His new aristocracy, however many others they may command through technical means or pandering or, if absolutely necessary, the deployment of mercenary police (because of course in his society there would be no such thing as public servants, only shareholders, employees, and clients/dependents/slaves), are the subjects of whatever they happen to want. It is an aristocracy of slaves. And what mastery it has is a mockery of the real thing, because the real thing is not and cannot be divorced from the ruler’s own self-command towards his own telos, and from his ability to command his subjects towards their own true natures, their own teloi.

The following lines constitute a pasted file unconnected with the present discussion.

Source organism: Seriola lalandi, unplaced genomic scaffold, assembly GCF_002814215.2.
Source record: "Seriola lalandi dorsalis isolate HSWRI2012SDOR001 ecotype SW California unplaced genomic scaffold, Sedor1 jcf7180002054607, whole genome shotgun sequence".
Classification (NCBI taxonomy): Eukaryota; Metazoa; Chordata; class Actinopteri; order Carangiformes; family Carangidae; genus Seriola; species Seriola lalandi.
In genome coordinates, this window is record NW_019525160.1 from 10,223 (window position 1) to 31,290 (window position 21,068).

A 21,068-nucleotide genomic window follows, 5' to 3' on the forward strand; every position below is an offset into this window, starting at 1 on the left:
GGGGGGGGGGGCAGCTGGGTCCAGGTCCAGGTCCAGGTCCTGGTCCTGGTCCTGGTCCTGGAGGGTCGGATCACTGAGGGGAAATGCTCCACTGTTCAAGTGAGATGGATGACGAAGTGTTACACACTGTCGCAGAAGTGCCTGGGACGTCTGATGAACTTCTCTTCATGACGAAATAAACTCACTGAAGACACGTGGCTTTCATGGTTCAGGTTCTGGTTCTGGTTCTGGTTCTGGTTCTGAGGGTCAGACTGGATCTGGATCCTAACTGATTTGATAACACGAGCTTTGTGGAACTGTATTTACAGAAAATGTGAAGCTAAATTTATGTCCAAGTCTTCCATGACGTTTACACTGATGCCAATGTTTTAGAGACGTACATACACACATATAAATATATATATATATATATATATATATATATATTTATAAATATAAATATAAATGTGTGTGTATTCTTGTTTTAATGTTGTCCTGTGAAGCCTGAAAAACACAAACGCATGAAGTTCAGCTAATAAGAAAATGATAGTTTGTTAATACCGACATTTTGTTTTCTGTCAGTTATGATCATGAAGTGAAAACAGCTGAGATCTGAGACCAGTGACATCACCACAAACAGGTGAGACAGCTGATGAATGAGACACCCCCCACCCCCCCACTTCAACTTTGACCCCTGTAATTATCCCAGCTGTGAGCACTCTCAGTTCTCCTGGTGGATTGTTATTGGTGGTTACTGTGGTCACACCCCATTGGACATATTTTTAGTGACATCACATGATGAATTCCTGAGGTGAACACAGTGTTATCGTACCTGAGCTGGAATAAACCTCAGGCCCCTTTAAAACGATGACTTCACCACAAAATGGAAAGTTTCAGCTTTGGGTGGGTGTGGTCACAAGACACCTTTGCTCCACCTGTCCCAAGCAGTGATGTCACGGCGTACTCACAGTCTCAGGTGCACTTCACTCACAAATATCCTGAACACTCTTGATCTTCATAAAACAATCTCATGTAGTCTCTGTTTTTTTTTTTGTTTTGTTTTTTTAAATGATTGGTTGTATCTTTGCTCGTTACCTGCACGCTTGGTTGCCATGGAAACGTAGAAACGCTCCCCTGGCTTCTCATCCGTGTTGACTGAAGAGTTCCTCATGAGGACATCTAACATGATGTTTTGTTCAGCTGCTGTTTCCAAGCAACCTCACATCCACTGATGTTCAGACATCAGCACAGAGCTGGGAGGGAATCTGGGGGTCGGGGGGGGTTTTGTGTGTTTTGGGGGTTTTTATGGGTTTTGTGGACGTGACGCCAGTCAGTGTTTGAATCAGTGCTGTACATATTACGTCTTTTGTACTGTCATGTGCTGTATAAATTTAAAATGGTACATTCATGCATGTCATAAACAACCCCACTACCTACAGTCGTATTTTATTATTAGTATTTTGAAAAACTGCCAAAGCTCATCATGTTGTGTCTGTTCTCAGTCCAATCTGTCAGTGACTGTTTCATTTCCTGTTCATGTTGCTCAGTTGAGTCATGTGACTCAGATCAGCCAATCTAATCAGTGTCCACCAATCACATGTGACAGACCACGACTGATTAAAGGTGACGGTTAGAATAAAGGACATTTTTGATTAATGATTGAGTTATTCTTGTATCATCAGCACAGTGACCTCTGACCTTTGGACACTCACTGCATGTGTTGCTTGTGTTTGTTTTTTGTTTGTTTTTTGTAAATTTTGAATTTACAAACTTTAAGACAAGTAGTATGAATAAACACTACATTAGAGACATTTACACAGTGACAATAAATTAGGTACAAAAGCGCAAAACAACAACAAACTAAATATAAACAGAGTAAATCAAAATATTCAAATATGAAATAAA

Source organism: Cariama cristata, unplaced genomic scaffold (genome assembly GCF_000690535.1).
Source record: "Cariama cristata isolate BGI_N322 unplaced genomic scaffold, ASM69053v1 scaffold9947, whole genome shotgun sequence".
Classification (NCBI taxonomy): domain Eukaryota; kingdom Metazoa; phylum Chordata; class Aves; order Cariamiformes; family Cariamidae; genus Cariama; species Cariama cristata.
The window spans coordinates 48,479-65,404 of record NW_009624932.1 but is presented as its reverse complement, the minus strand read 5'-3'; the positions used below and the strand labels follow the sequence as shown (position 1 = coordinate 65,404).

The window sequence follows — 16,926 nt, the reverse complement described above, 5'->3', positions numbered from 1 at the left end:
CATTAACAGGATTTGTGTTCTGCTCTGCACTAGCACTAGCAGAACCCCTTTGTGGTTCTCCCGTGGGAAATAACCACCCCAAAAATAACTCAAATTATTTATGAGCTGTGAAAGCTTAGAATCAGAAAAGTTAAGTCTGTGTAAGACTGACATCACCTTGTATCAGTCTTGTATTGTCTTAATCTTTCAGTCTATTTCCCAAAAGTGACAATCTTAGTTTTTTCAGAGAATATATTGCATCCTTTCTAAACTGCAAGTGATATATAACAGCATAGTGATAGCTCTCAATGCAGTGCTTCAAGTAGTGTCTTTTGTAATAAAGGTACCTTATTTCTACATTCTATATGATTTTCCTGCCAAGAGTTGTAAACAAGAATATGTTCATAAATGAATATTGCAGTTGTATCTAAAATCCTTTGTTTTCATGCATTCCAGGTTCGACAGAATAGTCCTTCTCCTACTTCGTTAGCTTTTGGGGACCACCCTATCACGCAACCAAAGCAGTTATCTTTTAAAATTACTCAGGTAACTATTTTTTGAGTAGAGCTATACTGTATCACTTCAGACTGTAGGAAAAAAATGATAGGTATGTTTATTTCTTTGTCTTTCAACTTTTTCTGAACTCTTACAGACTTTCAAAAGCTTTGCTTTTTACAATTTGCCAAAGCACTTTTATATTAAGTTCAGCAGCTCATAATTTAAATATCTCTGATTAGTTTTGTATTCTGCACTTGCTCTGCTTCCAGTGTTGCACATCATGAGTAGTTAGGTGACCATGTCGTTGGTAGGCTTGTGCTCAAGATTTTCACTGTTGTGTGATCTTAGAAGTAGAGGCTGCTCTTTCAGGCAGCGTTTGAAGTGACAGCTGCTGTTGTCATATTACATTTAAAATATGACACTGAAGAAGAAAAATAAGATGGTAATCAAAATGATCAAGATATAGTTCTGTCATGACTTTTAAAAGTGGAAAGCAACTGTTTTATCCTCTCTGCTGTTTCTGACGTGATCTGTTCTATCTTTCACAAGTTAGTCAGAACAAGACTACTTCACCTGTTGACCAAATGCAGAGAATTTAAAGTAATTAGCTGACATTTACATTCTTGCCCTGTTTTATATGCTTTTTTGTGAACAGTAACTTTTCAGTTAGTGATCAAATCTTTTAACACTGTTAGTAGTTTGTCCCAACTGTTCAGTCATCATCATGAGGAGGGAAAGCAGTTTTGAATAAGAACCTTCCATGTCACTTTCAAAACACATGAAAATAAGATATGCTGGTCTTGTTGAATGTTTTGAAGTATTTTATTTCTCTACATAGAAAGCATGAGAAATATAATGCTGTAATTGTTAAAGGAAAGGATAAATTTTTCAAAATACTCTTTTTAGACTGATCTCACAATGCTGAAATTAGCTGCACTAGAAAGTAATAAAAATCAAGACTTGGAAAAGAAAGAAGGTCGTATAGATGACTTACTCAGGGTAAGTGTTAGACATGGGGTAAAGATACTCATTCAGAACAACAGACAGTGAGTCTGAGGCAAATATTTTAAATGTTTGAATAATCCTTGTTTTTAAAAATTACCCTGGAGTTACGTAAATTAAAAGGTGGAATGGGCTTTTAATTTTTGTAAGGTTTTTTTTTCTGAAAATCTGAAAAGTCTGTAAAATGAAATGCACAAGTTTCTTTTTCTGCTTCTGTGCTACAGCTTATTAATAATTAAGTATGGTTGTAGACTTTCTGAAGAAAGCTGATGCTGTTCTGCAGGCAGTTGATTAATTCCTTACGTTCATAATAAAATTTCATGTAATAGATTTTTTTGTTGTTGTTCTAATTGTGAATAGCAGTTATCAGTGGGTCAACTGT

Deny this, deny the raging appetite to fight and, if necessary, spend yourself fighting for the political common good and true justice, and you deny nature: your own nature, human nature, and the violin-strings of moral order that run between men and that run upwards, too, into a sky that is not empty.
And Yarvin is right about one thing: Nature will not be denied. She will always, always bite back.
Well, maybe he will get around to addressing the Western political tradition later, who can say? Moldbug’s back, with a brand new look for Fall 2019, and his Instagram captions will rock your world. And I promise you, he writes all his own content.
Rod Dreher ghost wrote this blog post, but it’s all aboveboard; he has a contract to do so, and gets 35% of my gross; the arrangement we have is that I swan around NYC in fantastic clothes and he writes my stuff.*
Susannah Black Roberts is senior editor at Plough. She is a native Manhattanite. She and her husband, the theologian Alastair Roberts, split their time between Manhattan and the West Midlands of the UK.